My Museum of Plastics: Having a Breakdown 

Libby Finney and Abby Moore share their study of the decay of everyday plastics.

26 Jun 2020

People collect and are enthused by plastic objects for many reasons but for us, one of the things which fascinates the most, is how plastics degrade and breakdown.  We have found ourselves collecting items which show varying signs of breakdown and watch avidly to see how it might progress. It can be quite difficult to find plastics in perilous condition, often they have already been thrown away but we like to rescue them from the bin and give them a whole new lease of, if not life, then decay.

Libby’s toothbrushes
© Libby Finney Libby’s toothbrushes

Ten years ago I was given a collection of already very degraded toothbrushes by someone who knew that I liked “bin fodder”.  A real mish-mash of colours and styles mainly made by The Addis Company in the early – mid twentieth century.  This particularly interested me as the invention of the mass produced toothbrush, made then from animal bone and bristles, has been credited to William Addis in 1780 and living in Hertford for many years I was very familiar with the striking 1935 design of the Addis factory building. Whilst these toothbrushes are not currently at home with me during the current lockdown and using the images here, which were taken on my phone around two years ago, I thought I’d pull together what I know about them and how they are breaking down over time.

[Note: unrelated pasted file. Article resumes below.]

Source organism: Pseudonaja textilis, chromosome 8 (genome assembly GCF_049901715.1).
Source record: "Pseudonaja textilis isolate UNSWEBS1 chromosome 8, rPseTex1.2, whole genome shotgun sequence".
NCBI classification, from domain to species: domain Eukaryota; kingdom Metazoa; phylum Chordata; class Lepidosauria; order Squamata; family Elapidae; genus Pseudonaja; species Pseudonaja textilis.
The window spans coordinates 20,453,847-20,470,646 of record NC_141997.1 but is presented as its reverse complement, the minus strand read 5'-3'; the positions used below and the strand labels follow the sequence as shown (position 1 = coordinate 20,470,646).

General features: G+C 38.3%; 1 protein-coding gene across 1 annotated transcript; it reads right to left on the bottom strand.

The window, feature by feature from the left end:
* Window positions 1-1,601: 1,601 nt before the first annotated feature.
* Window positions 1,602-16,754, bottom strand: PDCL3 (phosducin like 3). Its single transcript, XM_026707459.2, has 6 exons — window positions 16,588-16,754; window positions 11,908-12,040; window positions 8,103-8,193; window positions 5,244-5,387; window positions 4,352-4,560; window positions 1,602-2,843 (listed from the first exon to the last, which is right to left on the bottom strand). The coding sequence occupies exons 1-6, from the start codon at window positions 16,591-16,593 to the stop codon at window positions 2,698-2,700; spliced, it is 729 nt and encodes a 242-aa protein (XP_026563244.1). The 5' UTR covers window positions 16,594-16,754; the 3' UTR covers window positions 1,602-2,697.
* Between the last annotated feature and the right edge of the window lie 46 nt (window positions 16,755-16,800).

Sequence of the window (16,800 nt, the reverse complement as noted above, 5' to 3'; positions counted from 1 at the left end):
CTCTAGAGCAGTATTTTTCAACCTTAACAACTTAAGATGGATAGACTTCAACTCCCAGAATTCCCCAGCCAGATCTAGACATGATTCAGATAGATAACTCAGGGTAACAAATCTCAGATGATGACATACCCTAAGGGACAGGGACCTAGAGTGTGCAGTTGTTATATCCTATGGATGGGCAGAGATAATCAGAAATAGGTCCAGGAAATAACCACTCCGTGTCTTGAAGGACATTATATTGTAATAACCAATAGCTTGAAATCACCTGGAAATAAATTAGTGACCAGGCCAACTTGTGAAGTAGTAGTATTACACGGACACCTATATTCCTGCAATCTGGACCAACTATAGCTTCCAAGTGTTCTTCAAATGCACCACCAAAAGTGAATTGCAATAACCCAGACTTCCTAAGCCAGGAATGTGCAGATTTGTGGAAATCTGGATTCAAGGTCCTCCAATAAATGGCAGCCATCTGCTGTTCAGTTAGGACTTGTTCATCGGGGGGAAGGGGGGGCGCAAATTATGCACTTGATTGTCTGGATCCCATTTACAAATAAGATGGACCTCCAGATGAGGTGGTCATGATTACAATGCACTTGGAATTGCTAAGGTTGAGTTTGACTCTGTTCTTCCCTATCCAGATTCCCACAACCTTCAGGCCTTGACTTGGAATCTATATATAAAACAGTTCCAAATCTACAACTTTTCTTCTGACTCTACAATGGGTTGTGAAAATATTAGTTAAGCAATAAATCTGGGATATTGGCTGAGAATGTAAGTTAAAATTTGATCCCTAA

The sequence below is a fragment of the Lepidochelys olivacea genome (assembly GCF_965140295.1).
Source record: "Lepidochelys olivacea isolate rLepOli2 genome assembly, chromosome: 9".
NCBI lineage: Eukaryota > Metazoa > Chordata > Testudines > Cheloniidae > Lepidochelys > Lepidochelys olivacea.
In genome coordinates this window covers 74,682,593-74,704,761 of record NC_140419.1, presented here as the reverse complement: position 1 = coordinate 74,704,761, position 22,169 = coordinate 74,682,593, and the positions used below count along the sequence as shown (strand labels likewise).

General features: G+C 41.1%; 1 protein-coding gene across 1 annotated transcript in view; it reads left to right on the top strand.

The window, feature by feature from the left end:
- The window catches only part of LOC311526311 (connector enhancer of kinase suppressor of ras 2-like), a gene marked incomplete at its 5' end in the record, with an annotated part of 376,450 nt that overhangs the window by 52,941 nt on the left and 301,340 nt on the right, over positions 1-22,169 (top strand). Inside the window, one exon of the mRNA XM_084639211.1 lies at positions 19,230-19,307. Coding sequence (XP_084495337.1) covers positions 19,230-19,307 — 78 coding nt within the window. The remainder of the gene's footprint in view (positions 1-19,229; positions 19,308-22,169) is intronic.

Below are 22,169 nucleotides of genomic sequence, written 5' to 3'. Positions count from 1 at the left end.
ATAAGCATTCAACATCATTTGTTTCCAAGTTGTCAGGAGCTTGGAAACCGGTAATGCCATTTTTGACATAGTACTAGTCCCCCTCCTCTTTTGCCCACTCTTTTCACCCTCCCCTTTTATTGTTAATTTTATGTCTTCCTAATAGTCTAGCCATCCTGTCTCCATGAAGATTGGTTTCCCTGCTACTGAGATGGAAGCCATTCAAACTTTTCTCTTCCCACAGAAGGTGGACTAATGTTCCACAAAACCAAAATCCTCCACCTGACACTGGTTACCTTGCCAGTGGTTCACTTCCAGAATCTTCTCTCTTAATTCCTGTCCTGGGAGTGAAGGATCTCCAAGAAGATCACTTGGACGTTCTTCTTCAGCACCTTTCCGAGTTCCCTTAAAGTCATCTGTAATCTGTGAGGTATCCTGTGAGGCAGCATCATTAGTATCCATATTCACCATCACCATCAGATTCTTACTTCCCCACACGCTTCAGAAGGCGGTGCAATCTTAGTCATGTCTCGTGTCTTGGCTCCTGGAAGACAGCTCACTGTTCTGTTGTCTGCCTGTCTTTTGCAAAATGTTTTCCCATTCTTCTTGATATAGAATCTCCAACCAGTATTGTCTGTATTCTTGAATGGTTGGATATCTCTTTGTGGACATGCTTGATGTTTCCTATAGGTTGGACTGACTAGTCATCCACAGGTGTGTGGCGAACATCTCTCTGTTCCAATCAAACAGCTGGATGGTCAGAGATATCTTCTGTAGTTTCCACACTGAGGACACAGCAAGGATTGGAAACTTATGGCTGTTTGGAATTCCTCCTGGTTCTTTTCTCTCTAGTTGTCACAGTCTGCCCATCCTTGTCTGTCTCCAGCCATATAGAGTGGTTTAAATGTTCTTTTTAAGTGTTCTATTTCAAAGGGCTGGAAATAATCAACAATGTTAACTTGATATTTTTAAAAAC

What I have found out is that Celluloid toothbrushes possibly appeared in Woolworth’s as early as 1908 still using animal bristles in the head, but in the 1940’s nylon bristles were produced.  The toothbrushes in the images here appear to be mainly nylon bristled, so 1940’s and later presumably, but there is a large headed one with black and white bristles which looks more likely to have animal bristles so could be earlier than the 1940’s.  When I first brought them home, they were mainly structurally intact but showing variously sweating, discolouration, crazing and collectively smelling very acrid.  I used an empty ice cream carton, possibly polystyrene, for storing the toothbrushes, having removed them from their bag. At that point the carton had a lid, so I sealed the toothbrushes in the carton and left it on a shelf in my garage for around 2 – 3 weeks.  I then picked it up to move it only to find it was sticking slightly to the shelf.  When I turned it over there were already several small holes in the base.  I peeled the lid off and the smell was overpowering.  Most of the plastics were covered in a greasy film, small pieces had become detached from some brushes, colours and opacity of the handles were changing and some were showing crazing and cracking.  Over the following months, the holes in the container grew worse and the lid cracked, becoming so fragile it broke up and the acrid smell was so strong I had to seal everything in a polythene bag. The carton started to crack and yellowed in colour from the original pristine white and this can clearly be seen in the images.